Who Gets Credit for Collective Impact?

While most organizations recognize that Collective Impact is invaluable in it’s ability to bring people together, encourage the sharing of resources and achieve wider results; however this approach fails to properly address the underlying fears and grant expectations that are placed on grantees. We know that in order to achieve a wide spread and real impact it will take collaboration with other partners and organizations, yet the underlying problem of how to remain competitive to win funding and show results has not yet been addressed.

Are these issues you have faced while trying to achieve Collective Impact? Below is an excerpt of the article Bill Barberg, President of InsightFormation, wrote for the Grant Managers Network blog. 

We would encourage you to read the full article HERE

“Some would say that if there is true Collective Impact, then no organization can claim the credit or take the blame for the results. Since most current funding models are based on demonstrating who gets credit, how can funders make rational decisions and hold grantees accountable in the world of Collective Impact? Should funders just give money to anyone who claims to take credit for some good outcome? Will we need mountains of data and super-computers crunching the statistics to try to assign credit?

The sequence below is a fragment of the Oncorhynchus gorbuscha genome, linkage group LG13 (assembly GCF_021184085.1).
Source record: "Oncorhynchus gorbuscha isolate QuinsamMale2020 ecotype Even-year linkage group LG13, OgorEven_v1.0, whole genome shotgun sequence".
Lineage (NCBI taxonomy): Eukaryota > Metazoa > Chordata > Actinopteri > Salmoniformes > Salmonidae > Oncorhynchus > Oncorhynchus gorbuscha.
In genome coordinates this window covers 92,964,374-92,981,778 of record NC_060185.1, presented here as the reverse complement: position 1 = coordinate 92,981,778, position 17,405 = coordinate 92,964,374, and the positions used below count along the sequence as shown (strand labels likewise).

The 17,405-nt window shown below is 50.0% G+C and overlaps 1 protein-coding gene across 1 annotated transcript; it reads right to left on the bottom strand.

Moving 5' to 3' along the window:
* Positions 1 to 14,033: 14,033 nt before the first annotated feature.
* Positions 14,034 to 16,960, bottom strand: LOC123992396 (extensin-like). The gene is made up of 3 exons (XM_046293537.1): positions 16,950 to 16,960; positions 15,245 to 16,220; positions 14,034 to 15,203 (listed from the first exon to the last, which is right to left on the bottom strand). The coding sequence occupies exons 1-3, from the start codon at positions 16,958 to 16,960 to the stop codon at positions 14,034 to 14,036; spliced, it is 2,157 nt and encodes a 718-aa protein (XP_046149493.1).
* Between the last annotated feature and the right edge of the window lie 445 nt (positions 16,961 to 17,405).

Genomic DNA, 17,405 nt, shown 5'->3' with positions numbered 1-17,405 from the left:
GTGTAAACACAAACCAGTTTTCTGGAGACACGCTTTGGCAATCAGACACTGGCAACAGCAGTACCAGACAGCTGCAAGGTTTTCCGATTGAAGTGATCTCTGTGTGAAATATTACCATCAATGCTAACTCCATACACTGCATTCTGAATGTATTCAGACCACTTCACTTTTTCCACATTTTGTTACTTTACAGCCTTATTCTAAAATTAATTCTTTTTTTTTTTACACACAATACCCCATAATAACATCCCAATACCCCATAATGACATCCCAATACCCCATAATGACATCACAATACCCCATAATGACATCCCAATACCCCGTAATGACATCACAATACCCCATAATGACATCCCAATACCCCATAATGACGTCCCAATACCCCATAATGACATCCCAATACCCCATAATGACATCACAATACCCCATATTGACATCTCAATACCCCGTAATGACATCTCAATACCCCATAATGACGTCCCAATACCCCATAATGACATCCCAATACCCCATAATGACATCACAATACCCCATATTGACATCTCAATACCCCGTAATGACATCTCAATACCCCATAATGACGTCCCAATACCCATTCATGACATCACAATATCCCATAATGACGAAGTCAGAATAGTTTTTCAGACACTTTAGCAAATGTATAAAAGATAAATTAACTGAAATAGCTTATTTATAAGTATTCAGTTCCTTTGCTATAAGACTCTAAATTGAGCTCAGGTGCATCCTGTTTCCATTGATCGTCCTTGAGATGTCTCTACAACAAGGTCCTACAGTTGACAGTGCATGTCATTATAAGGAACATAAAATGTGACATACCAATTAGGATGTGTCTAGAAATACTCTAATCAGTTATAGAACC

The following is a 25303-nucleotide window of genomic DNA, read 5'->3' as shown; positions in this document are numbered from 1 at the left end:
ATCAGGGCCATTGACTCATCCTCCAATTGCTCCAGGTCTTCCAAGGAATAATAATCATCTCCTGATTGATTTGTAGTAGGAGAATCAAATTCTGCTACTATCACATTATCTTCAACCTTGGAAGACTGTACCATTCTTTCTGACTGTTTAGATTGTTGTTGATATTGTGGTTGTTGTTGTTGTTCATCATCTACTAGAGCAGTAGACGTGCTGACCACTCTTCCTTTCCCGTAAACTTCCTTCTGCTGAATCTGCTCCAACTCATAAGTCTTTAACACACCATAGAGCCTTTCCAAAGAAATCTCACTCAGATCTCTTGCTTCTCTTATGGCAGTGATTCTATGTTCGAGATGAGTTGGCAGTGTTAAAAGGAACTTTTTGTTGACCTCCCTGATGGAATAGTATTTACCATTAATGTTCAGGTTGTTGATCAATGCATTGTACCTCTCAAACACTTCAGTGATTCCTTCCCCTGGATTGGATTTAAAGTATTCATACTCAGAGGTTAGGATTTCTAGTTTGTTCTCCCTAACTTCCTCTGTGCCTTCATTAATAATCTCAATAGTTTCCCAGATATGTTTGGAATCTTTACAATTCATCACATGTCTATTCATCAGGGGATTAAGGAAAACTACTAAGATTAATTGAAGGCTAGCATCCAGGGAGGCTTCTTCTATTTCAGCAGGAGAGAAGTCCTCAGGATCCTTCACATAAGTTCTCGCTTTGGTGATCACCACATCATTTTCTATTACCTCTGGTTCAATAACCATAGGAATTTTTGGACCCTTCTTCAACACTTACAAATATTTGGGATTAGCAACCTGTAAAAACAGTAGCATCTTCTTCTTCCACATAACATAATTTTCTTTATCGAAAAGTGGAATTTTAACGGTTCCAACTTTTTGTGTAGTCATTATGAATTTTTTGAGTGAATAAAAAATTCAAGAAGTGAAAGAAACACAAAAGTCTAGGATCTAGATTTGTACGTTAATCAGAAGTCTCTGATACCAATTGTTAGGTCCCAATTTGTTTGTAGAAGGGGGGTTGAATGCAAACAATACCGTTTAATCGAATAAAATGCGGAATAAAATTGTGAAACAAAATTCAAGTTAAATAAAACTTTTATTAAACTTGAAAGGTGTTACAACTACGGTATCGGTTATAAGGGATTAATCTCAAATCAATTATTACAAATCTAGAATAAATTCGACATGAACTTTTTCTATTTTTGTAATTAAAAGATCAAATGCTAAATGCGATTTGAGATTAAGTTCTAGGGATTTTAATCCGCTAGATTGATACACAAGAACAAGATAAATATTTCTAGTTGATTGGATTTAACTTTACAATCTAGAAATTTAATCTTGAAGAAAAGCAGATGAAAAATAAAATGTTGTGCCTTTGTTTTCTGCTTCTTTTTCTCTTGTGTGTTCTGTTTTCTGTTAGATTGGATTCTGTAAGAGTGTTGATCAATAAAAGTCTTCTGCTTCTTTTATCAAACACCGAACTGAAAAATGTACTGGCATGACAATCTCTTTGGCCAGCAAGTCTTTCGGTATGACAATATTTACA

Recognizing contributions in collective efforts may be a new and daunting challenge in the social sector, but it has been successfully addressed in other sectors. Individuals in all roles in the social sector—funders, evaluators, service providers, and researchers—can learn from how others have addressed these challenges. This article looks at two examples—large corporations and sports teams—to identify some practical lessons.”
— Bill Barberg, President of Insightformation